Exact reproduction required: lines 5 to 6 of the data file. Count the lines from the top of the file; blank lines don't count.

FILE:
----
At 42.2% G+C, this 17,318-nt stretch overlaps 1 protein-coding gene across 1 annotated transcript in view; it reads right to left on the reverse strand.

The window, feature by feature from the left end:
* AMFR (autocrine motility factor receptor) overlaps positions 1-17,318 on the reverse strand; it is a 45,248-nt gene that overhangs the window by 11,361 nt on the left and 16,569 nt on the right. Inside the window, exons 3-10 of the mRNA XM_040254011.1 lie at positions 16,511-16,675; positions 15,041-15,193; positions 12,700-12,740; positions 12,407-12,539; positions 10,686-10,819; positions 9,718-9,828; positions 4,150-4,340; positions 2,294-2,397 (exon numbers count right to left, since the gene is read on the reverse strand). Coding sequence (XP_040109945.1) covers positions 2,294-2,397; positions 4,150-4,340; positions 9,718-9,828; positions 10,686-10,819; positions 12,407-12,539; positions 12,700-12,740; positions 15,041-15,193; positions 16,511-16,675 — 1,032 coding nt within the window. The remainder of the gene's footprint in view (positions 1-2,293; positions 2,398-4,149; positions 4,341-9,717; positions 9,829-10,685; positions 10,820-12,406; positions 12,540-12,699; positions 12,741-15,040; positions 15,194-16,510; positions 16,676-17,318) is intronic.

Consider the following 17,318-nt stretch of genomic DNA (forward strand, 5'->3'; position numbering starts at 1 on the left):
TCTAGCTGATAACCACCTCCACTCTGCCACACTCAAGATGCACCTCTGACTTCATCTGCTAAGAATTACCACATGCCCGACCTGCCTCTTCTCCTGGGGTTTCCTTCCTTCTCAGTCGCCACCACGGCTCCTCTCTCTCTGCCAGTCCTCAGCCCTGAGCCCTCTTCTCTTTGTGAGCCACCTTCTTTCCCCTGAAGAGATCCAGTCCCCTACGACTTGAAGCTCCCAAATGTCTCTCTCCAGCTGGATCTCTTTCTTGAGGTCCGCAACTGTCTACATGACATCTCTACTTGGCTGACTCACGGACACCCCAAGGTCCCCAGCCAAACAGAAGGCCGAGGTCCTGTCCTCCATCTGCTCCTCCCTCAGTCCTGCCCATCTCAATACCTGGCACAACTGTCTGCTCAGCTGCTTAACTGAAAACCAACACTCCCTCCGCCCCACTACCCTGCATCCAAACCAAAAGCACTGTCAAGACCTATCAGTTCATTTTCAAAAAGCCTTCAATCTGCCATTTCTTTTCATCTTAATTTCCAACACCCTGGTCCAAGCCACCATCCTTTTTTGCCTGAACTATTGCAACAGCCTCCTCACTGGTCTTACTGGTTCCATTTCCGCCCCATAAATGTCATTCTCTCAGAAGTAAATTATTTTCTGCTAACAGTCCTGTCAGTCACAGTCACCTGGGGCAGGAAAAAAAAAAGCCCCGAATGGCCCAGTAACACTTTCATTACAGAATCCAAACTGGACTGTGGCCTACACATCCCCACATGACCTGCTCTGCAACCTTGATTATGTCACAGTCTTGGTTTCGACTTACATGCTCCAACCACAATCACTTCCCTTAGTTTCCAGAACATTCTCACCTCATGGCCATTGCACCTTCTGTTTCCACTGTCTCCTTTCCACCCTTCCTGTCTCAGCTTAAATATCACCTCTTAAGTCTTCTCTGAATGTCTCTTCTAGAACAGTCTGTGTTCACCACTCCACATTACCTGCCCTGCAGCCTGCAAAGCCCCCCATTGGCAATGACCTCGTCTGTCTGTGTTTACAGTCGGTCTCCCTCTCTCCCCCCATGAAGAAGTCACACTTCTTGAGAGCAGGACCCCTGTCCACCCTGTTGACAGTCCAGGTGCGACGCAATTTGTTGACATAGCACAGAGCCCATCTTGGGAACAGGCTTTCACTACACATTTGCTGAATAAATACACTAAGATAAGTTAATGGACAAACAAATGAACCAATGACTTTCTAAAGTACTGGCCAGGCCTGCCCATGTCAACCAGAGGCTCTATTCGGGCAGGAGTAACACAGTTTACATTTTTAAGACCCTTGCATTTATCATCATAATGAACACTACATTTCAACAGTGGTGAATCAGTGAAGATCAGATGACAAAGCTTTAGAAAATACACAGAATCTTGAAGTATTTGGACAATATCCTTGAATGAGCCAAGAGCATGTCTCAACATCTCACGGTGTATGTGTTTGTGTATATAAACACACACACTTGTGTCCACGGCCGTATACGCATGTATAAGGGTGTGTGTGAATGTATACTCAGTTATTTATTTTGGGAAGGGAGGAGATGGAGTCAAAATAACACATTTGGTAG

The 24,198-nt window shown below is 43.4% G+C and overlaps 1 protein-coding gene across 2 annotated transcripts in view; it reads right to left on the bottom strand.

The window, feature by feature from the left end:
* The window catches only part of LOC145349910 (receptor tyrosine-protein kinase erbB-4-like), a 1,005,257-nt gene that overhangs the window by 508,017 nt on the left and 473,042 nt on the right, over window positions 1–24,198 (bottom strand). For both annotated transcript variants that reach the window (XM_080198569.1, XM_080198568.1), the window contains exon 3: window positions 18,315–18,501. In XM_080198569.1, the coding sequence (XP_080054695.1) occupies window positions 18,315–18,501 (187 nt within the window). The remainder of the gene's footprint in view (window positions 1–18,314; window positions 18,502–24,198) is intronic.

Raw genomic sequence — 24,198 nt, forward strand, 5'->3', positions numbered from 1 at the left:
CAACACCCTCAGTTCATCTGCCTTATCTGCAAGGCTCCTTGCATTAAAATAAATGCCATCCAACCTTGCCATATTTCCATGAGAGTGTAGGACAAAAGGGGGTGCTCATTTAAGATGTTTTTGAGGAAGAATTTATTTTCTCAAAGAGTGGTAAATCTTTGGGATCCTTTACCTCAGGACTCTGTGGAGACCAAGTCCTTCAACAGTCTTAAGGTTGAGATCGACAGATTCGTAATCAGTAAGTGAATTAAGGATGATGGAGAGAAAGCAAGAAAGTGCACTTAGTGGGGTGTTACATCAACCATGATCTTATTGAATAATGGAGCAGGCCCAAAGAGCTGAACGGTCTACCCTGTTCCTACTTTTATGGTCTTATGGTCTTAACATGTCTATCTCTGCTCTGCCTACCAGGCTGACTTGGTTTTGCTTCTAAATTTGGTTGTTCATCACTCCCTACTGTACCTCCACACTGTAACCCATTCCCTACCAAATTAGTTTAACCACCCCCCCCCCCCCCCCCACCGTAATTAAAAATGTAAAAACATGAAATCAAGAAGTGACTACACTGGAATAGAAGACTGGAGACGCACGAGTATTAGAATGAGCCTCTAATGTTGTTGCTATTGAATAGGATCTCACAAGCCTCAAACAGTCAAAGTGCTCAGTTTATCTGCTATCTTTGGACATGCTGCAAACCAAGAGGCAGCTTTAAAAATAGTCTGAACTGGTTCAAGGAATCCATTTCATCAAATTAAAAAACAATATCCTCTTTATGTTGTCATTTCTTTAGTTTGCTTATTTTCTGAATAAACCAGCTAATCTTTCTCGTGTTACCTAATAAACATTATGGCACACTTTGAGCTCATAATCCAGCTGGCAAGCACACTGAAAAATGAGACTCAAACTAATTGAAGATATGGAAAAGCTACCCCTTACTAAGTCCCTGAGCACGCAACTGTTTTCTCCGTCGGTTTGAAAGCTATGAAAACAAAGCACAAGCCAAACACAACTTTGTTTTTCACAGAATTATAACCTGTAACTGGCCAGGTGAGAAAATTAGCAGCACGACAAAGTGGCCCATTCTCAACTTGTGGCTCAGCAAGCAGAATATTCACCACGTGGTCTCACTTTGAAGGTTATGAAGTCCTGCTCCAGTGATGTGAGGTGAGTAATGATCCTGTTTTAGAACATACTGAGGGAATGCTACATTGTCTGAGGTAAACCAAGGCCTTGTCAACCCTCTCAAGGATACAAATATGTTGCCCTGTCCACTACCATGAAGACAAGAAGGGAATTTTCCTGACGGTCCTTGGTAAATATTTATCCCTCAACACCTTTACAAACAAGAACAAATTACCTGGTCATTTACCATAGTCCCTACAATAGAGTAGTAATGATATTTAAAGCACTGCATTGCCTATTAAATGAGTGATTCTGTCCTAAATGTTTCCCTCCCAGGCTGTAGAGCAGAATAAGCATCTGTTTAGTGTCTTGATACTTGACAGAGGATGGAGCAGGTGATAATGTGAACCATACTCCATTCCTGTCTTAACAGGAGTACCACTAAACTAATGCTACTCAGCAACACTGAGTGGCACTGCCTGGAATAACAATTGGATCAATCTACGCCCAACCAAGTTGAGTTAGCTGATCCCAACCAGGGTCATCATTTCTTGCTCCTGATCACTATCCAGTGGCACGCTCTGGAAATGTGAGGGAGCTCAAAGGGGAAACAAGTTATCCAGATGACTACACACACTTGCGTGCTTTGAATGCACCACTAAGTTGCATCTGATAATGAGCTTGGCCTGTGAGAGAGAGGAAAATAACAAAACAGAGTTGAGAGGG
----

TCTAGCTGATAACCACCTCCACTCTGCCACACTCAAGATGCACCTCTGACTTCATCTGCTAAGAATTACCACATGCCCGACCTGCCTCTTCTCCTGGGGTTTCCTTCCTTCTCAGTCGCCACCACGGCTCCTCTCTCTCTGCCAGTCCTCAGCCCTGAGCCCTCTTCTCTTTGTGAGCCACCTTCTTTCCCCTGAAGAGATCCAGTCCCCTACGACTTGAAGCTCCCAAATGTCTCTCTCCAGCTGGATCTCTTTCTTGAGGTCCGCAACTGTCTACATGACATCTCTACTTGGCTGACTCACGGACACCCCAAGGTCCCCAGCCAAACAGAAGGCCGAGGTCCTGTCCTCCATCTGCTCCTCCCTCAGTCCTGCCCATCTCAATACCTGGCACAACTGTCTGCTCAGCTGCTTAACTGAAAACCAACACTCCCTCCGCCCCACTACCCTGCATCCAAACCAAAAGCACTGTCAAGACCTATCAGTTCATTTTCAAAAAGCCTTCAATCTGCCATTTCTTTTCATCTTAATTTCCAACACCCTGGTCCAAGCCACCATCCTTTTTTGCCTGAACTATTGCAACAGCCTCCTCACTGGTCTTACTGGTTCCATTTCCGCCCCATAAATGTCATTCTCTCAGAAGTAAATTATTTTCTGCTAACAGTCCTGTCAGTCACAGTCACCTGGGGCAGGAAAAAAAAAAGCCCCGAATGGCCCAGTAACACTTTCATTACAGAATCCAAACTGGACTGTGGCCTACACATCCCCACATGACCTGCTCTGCAACCTTGATTATGTCACAGTCTTGGTTTCGACTTACATGCTCCAACCACAATCACTTCCCTTAGTTTCCAGAACATTCTCACCTCATGGCCATTGCACCTTCTGTTTCCACTGTCTCCTTTCCACCCTTCCTGTCTCAGCTTAAATATCACCTCTTAAGTCTTCTCTGAATGTCTCTTCTAGAACAGTCTGTGTTCACCACTCCACATTACCTGCCCTGCAGCCTGCAAAGCCCCCCATTGGCAATGACCTCGTCTGTCTGTGTTTACAGTCGGTCTCCCTCTCTCCCCCCATGAAGAAGTCACACTTCTTGAGAGCAGGACCCCTGTCCACCCTGTTGACAGTCCAGGTGCGACGCAATTTGTTGACATAGCACAGAGCCCATCTTGGGAACAGGCTTTCACTACACATTTGCTGAATAAATACACTAAGATAAGTTAATGGACAAACAAATGAACCAATGACTTTCTAAAGTACTGGCCAGGCCTGCCCATGTCAACCAGAGGCTCTATTCGGGCAGGAGTAACACAGTTTACATTTTTAAGACCCTTGCATTTATCATCATAATGAACACTACATTTCAACAGTGGTGAATCAGTGAAGATCAGATGACAAAGCTTTAGAAAATACACAGAATCTTGAAGTATTTGGACAATATCCTTGAATGAGCCAAGAGCATGTCTCAACATCTCACGGTGTATGTGTTTGTGTATATAAACACACACACTTGTGTCCACGGCCGTATACGCATGTATAAGGGTGTGTGTGAATGTATACTCAGTTATTTATTTTGGGAAGGGAGGAGATGGAGTCAAAATAACACATTTGGTAG

The 24,198-nt window shown below is 43.4% G+C and overlaps 1 protein-coding gene across 2 annotated transcripts in view; it reads right to left on the bottom strand.